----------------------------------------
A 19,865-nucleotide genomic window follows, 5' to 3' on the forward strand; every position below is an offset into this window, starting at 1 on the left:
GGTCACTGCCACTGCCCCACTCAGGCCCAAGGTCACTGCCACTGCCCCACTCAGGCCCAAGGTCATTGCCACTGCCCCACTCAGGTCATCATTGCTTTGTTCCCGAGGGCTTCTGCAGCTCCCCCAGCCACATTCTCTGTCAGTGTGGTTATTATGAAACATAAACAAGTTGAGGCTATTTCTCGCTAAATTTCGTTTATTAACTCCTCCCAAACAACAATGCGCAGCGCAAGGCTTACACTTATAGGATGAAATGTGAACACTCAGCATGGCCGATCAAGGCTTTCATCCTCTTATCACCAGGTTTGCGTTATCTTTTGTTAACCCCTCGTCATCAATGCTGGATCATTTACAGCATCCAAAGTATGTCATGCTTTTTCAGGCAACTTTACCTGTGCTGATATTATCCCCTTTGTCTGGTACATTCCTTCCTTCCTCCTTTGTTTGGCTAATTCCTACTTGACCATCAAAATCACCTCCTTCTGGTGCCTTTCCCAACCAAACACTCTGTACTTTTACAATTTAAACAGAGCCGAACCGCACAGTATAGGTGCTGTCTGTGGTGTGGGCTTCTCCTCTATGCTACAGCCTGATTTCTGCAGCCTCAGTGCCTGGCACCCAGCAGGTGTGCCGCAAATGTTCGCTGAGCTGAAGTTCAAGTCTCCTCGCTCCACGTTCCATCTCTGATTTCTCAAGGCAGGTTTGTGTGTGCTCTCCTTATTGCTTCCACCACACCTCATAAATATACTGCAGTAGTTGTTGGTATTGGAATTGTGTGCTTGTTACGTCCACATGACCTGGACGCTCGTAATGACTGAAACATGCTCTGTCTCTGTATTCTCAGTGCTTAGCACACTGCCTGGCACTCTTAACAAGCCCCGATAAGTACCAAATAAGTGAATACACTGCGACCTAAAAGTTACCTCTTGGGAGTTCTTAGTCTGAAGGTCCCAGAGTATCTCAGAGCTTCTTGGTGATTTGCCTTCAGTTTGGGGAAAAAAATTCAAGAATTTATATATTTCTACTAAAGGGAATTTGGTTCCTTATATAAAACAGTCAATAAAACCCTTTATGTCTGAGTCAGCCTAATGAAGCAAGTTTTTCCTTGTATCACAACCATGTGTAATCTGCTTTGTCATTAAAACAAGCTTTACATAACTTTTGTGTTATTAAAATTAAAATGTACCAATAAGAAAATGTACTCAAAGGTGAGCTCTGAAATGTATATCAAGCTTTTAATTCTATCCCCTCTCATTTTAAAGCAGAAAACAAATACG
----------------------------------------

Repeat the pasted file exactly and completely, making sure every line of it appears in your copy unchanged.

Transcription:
A 19,865-nucleotide genomic window follows, 5' to 3' on the forward strand; every position below is an offset into this window, starting at 1 on the left:
GGTCACTGCCACTGCCCCACTCAGGCCCAAGGTCACTGCCACTGCCCCACTCAGGCCCAAGGTCATTGCCACTGCCCCACTCAGGTCATCATTGCTTTGTTCCCGAGGGCTTCTGCAGCTCCCCCAGCCACATTCTCTGTCAGTGTGGTTATTATGAAACATAAACAAGTTGAGGCTATTTCTCGCTAAATTTCGTTTATTAACTCCTCCCAAACAACAATGCGCAGCGCAAGGCTTACACTTATAGGATGAAATGTGAACACTCAGCATGGCCGATCAAGGCTTTCATCCTCTTATCACCAGGTTTGCGTTATCTTTTGTTAACCCCTCGTCATCAATGCTGGATCATTTACAGCATCCAAAGTATGTCATGCTTTTTCAGGCAACTTTACCTGTGCTGATATTATCCCCTTTGTCTGGTACATTCCTTCCTTCCTCCTTTGTTTGGCTAATTCCTACTTGACCATCAAAATCACCTCCTTCTGGTGCCTTTCCCAACCAAACACTCTGTACTTTTACAATTTAAACAGAGCCGAACCGCACAGTATAGGTGCTGTCTGTGGTGTGGGCTTCTCCTCTATGCTACAGCCTGATTTCTGCAGCCTCAGTGCCTGGCACCCAGCAGGTGTGCCGCAAATGTTCGCTGAGCTGAAGTTCAAGTCTCCTCGCTCCACGTTCCATCTCTGATTTCTCAAGGCAGGTTTGTGTGTGCTCTCCTTATTGCTTCCACCACACCTCATAAATATACTGCAGTAGTTGTTGGTATTGGAATTGTGTGCTTGTTACGTCCACATGACCTGGACGCTCGTAATGACTGAAACATGCTCTGTCTCTGTATTCTCAGTGCTTAGCACACTGCCTGGCACTCTTAACAAGCCCCGATAAGTACCAAATAAGTGAATACACTGCGACCTAAAAGTTACCTCTTGGGAGTTCTTAGTCTGAAGGTCCCAGAGTATCTCAGAGCTTCTTGGTGATTTGCCTTCAGTTTGGGGAAAAAAATTCAAGAATTTATATATTTCTACTAAAGGGAATTTGGTTCCTTATATAAAACAGTCAATAAAACCCTTTATGTCTGAGTCAGCCTAATGAAGCAAGTTTTTCCTTGTATCACAACCATGTGTAATCTGCTTTGTCATTAAAACAAGCTTTACATAACTTTTGTGTTATTAAAATTAAAATGTACCAATAAGAAAATGTACTCAAAGGTGAGCTCTGAAATGTATATCAAGCTTTTAATTCTATCCCCTCTCATTTTAAAGCAGAAAACAAATACG